Spring and summer are finally on the horizon, and a new season of Healing Arts at Owatonna Hospital will reflect that hopeful feeling with plenty of bright, vibrant color.
Featured artists for this exhibition are Bill Gillis, photography, Michelle Kaisersatt, clay, Gail Thompson, watercolor and mixed media, and Annie Young, painting. This exhibition is underwritten by the Owatonna Hospital Foundation, and the Owatonna Arts Center serves as the curator for this series.
Many of the photos by Bill Gillis are of Lake Superior’s north shore, but his collection for this exhibition also includes a mammoth photograph of the Stone Arch Bridge in Minneapolis, he said.
“It’s actually 10 panels put together as one,” said Gillis.
Gillis is a high-dynamic range photographer (HDR), which means he utilizes multiple exposures of the same image, then uses a software program to put them together, he said. HDR photography, which Gillis has been doing for a decade, is ideal for “color, detail, and contrast,” because “you get the real dark side and the real light side,” so “the color really pops.”
His goal with HDR photography is to “get the image to look like it does in the natural setting,” he said. “The color is there, you just have to bring it out.”
Patience is paramount to photography success in his nature pictures, Gillis said. For example, Lake Superior, he said, “is a body of water that changes its mood almost hourly, and it’s fascinating to spend a day sitting on shore just watching it.”
“The wind changes direction” often, and “the mood of it is infectious,” he said. “It’s a wonderful experience.”
Furthermore, the region boasts myriad rivers that swell during the summer to form “violent rapids,” he said. The color and manner of the Cascade River, in particular, “changes rather dramatically every several hours.”
He also shoots sunrises on the north shore, because “the color variation from day to day is unbelievable,” he said. “When they’re gone, they’re gone — one shot is all you get.”
His interest in photography dates all the way back to childhood, although “I got discouraged” because of the lackluster results with a box camera, he said. “You’d have to wait a week or longer for the photos to come back, and they were black as the Ace of Spades — nothing on them.”
Roughly 15 years ago, his wife suggested he find a hobby, so he “took the plunge,” buying a $1,500 camera and tripod, he said. “That was the beginning,” and he’s learned how to make his art most attractive for customers.
For example, his prints are on aluminum — not on paper and then attached to aluminum — fused onto the surface of the metal, he said. “That makes the color really stand out,” as does putting the photos with a black matte instead of a white matte.
“We’ve had three years of really good success,” including winning an award at last year’s Art on the Hills in Owatonna, he said. He met Silvan Durben, creative director of the arts center, while there, and Durben suggested he participate in Healing Arts.
“I picked pieces (for Healing Arts) that show the full range of what I do,” he said. “I like color, and there is a lot of color in these photos.”
For many years, Thompson worked almost exclusively in watercolor, but she’s gravitated toward some mixed media — including acrylic — the past couple years because “I’m curious,” she said. Examples of both will be part of the dozen or so pieces in this exhibition, where works are designed to “contribute to healing and create positive messages.”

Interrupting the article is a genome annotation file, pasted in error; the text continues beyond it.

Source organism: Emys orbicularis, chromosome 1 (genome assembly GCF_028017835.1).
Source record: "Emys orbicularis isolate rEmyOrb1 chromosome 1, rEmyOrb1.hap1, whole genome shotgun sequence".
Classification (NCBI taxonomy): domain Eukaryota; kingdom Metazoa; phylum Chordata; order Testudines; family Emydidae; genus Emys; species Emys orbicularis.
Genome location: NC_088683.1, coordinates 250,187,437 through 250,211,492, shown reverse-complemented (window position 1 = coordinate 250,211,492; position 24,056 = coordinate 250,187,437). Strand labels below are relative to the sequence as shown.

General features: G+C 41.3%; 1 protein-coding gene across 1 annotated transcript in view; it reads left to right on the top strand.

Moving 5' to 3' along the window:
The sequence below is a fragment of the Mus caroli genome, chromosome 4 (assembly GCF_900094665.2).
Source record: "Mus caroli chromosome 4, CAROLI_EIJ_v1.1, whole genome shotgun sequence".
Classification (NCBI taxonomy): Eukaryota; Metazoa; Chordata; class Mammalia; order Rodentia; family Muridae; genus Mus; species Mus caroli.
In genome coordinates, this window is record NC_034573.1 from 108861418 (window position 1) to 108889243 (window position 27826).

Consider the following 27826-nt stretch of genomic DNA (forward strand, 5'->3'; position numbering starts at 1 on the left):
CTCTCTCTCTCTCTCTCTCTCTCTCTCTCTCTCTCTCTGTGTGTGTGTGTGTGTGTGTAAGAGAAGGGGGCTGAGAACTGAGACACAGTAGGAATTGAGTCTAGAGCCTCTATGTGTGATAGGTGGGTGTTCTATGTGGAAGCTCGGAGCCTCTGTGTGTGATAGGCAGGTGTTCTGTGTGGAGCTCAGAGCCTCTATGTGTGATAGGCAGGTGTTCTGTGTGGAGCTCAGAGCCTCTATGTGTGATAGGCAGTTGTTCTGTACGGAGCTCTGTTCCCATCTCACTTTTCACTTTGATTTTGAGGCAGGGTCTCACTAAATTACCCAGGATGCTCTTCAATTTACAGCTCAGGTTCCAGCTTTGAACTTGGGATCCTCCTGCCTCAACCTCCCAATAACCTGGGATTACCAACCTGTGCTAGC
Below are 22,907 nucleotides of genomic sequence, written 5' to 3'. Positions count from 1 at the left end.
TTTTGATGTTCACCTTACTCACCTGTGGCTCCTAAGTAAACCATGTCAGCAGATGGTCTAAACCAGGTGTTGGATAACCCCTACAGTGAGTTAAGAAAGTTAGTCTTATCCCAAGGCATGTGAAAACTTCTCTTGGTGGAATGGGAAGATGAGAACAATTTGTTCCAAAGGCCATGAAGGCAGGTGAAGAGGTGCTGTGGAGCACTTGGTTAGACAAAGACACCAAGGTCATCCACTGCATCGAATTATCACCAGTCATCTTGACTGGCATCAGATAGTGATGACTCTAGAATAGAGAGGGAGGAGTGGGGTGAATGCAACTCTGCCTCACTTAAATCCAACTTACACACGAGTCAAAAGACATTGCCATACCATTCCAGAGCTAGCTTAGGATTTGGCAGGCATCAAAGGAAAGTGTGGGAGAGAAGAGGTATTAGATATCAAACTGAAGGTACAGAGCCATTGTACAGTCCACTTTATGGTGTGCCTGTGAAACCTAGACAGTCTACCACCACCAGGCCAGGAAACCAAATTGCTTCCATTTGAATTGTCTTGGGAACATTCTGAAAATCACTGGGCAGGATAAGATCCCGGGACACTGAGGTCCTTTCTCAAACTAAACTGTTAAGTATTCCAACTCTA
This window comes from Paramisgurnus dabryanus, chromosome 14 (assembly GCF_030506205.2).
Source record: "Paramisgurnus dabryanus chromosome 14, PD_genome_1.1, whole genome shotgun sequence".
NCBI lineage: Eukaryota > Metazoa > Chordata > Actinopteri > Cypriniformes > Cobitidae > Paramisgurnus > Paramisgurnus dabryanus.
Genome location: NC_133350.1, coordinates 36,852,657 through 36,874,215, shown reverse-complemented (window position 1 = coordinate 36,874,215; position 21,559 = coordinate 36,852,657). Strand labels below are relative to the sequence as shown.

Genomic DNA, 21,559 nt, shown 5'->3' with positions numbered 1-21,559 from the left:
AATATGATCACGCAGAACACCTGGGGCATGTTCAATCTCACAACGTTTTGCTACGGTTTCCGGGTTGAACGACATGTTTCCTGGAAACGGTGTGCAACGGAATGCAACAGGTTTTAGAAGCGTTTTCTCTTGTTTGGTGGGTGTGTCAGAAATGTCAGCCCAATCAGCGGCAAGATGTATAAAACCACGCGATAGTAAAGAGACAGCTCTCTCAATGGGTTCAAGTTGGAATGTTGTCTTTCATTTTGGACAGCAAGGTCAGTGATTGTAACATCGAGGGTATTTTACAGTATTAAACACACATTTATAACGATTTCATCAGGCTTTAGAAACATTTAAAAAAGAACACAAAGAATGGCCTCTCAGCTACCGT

Thompson, a graduate of Owatonna High School, has actually crafted several new paintings specifically for this display, and it’s “so exciting” to be part of a Healing Arts exhibition for the first time, she said. “I’m thrilled.”
Thompson was reared in Owatonna, her favorite subject in elementary school was art, and she always adored new boxes of crayons, she said. “I always felt weird,” like a “square peg in a round hole,” but in an artistic atmosphere, “I felt comfortable.”
In her first job out of college, she taught first grade at McKinley Elementary and incorporated art at every opportunity, but she then moved into the corporate world, which meant “a long drought” from art, she said. “Life gets in the way.”
Upon her retirement from Andersen Corporation, she moved back to Owatonna and picked up painting again, she said. In fact, Thompson, who is also a singer, was rehearsing for a concert at the Owatonna Arts Center, when she was impressed by several “gorgeous paintings” in the performance hall.
She enrolled in classes, and—because of years away from art—she’d “forgotten technique,” but “my square edges came off the peg” tout de suite, she said. “I was a round peg in a round hole again, and it was lovely.”
She’s exhibited at the Steele County Free Fair and been a featured “emerging artist” at the OAC’s Art on the Hills, she said. Indeed, while looking over some of her pieces for the latter last year, Durben suggested many would be felicitous fits for Healing Arts.
In retirement, “I can paint every day,” and she loves painting alongside her nieces and nephews when they visit her, she said. “I create things for the joy of the creative process, and I think if everybody got in touch with their creative sides, they would have a lot more joy in their lives.”
Thompson is partial to watercolor because of “the results,” she said. “The final effects are near and dear to my heart.”
She tends to work on a modest scale for a practical reason: most folks simply don’t have room in their homes for massive pieces of art. Furthermore, standard sizes make it easy to get prints made, as well.
“I love what watercolor does,” and the key to finding success in the medium for Thompson has been “letting go of that picture in my head,” because “that never comes out on paper,” she said. “That used to drive me crazy, because I viewed it as a failure,” but, in fact, that’s not failure at all.